For Matt O’Connor, there was no contradiction in terms: Kobe Bryant was both a larger-than-life figure and a regular guy.
For O’Connor as well as many other current and former Lower Merion High School athletes, that was the most cherished aspect of the school’s most famous graduate: Bryant was both one-name international sports icon and forever a former Aces player.
“There’s nowhere you’re going to go where you’re wearing your Lower Merion gear where people don’t say, ‘Oh, that’s Kobe’s school,’ ” said O’Connor, a Lower Merion basketball standout in the class of 2019. “It just showed how much he cared about this community and how he took us along on the journey.”
O’Connor and other current and former Lower Merion basketball players gathered Monday in the school district’s administration building to discuss their memories of Bryant, the former Los Angeles Lakers star who died Sunday in a helicopter crash in southern California.
Bryant was a Lower Merion graduate, class of 1996. He led the Aces to their first state championship. The gymnasium at the school off Montgomery Avenue in Ardmore is named after him.
But while Bryant’s fame spread around the globe through a career in which he was an 18-time NBA All-Star and the fourth-highest scorer in NBA history, he remains renowned in Lower Merion for remembering his roots.
“His presence was always here," said Steve Meehan, a Lower Merion basketball player in the class of 2008. “He would come back and sit on our bench and cheer us on. He always came back. He never left the community.”
Ryan Brooks, a standout on Lower Merion’s 2006 state-championship team, recalled a telephone call from Bryant to the squad the night before the Aces played in the title game.
“I can’t repeat the language he was using, but he told us to put everything out there on the floor and go and represent Lower Merion to the fullest,” Brooks said. “You always had this goal of just making him proud, the community proud.”
Guy Stewart, a Lower Merion basketball player in the class of 1995, played three seasons with Bryant. Stewart was overcome with emotion while discussing Bryant’s impact on his life, and on the Lower Merion community.
“It’s such a huge loss for everybody,” Stewart said, his voice cracking. "It was bigger than basketball, deeper than basketball.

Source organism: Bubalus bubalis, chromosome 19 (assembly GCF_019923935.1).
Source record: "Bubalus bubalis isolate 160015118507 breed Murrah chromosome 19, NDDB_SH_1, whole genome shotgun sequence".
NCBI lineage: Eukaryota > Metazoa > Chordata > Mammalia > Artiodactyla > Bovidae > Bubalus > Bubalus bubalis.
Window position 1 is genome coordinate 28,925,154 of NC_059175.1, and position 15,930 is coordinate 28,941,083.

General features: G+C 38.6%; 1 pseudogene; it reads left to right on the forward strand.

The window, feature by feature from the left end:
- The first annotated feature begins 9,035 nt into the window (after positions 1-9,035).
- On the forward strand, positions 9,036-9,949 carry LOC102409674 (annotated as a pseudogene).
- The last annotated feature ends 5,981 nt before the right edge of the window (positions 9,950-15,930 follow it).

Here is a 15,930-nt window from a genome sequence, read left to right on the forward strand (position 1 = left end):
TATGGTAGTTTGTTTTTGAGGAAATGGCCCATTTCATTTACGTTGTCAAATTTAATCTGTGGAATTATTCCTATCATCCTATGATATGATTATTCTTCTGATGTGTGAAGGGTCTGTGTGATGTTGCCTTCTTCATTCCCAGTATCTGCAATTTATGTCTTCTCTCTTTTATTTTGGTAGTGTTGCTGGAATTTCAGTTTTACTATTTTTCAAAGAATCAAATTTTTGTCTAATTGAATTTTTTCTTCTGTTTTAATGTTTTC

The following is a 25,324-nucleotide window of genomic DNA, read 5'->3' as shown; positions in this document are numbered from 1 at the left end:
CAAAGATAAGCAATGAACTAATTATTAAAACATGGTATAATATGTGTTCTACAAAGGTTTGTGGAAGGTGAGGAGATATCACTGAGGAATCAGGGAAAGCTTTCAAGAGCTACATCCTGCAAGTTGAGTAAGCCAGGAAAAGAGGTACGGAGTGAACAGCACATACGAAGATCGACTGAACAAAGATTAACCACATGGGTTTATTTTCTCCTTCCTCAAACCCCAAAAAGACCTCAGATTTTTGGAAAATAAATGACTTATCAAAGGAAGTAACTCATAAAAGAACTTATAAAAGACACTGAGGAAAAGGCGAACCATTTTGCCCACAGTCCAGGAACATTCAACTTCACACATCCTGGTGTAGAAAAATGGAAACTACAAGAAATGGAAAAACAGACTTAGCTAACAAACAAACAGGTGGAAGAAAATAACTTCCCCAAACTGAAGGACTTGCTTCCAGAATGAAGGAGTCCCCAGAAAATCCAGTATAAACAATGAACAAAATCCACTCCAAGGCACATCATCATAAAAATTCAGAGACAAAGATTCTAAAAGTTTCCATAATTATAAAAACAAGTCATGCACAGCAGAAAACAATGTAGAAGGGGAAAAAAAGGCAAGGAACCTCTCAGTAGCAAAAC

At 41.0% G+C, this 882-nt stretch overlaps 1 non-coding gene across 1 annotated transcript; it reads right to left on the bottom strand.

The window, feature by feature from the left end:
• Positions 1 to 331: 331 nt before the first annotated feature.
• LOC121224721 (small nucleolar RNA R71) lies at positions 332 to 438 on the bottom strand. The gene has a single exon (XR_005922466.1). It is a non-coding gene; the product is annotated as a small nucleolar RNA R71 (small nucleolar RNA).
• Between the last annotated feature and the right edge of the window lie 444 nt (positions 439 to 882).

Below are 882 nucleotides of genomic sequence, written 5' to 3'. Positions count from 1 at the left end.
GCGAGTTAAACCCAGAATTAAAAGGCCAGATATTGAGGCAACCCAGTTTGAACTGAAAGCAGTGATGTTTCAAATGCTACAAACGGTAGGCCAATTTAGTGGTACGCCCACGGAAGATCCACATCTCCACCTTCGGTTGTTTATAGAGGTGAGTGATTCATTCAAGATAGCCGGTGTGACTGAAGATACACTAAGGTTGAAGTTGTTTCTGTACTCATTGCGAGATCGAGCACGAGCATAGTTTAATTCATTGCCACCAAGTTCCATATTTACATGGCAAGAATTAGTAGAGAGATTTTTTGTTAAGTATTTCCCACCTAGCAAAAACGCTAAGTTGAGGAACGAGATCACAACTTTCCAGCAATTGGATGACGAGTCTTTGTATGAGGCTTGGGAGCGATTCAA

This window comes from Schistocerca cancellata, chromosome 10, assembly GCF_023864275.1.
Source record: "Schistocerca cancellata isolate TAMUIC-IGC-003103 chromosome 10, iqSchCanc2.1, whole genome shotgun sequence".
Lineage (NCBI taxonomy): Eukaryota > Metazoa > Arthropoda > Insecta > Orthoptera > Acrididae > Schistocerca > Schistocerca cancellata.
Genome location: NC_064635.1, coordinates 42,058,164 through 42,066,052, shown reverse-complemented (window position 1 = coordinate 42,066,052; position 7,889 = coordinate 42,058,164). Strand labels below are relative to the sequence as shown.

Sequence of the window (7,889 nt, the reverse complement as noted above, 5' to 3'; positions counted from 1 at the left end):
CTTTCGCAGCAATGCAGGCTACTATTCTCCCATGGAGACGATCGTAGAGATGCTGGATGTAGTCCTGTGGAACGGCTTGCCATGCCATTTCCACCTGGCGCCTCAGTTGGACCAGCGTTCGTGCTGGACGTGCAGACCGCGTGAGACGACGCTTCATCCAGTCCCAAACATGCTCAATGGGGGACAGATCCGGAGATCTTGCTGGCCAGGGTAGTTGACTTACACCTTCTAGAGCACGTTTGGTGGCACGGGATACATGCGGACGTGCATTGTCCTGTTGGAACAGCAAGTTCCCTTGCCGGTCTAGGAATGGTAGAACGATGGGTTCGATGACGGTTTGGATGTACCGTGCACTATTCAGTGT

“We had so many good conversations. He was so funny and down to earth. That’s what I always told anybody who asked about him, ‘He was just a down-to-earth guy.’ ”
At Lower Merion High, there was a moment of silence Monday morning that lasted 33 seconds before the start of classes. Bryant wore No. 33 for the Aces.
James Simples, a senior on the current team, said Bryant’s passing would serve as an inspiration.
“It’s going to make us play harder,” Simples said.
Bridget McCann, a junior on the girls’ basketball team, said the current athletes would be more determined than ever to honor Bryant’s legacy.
“It will make us work a lot harder to embody ‘Mamba’ mentality and everything he stood for,” McCann said.
Lower Merion basketball coach Gregg Downer, who was Bryant’s coach during his four seasons with the Aces, issued a statement Monday night in which he called his former player his “hero.”
“It may seem odd for a grown man to admit it, but yesterday I lost my hero,” Downer said. “Never have I witnessed such passion, work ethic and intensity — such a unique and purposeful drive for greatness.”
Downer led Lower Merion to the state title during Bryant’s senior season. The coach vowed to continue to honor his former star player’s legacy.
“We will continue to seek your inspiration daily. ... We will never let your Aces Nation down,” Downer said.
Bryant soared across the basketball world. But in Lower Merion, they never forget that this Main Line town, this school and this basketball program were his launching pad.
“I remember I was a freshman and I showed up at the gym one day, sort of out of the blue, and Kobe Bryant was there practicing,” Meehan said. "I had heard the stories of Kobe getting here at 5:30 in the morning before school, and to show up as a freshman and see this person who had an NBA game later that day in our gym was an amazing inspiration.
“He instilled in all of us a sense of hard work, pride in who you are and where you’re from, and that you can dream big.”
Meehan said Bryant’s dedication to the school, the community and the basketball program always would be a source of pride.
“One of our coaches, Doug Young, said this yesterday, ‘Kobe was us, and we were him,’ ” Meehan said, his voice chocked with emotion.
Said Downer: “It’s not often in life you see pure greatness. I was lucky enough to have a front-row seat to it for four years.”
O’Connor said the Lower Merion team took a trip to California in November 2018, before the start of last season. The Aces scrimmaged a few teams, did some sightseeing, and met Bryant at his offices.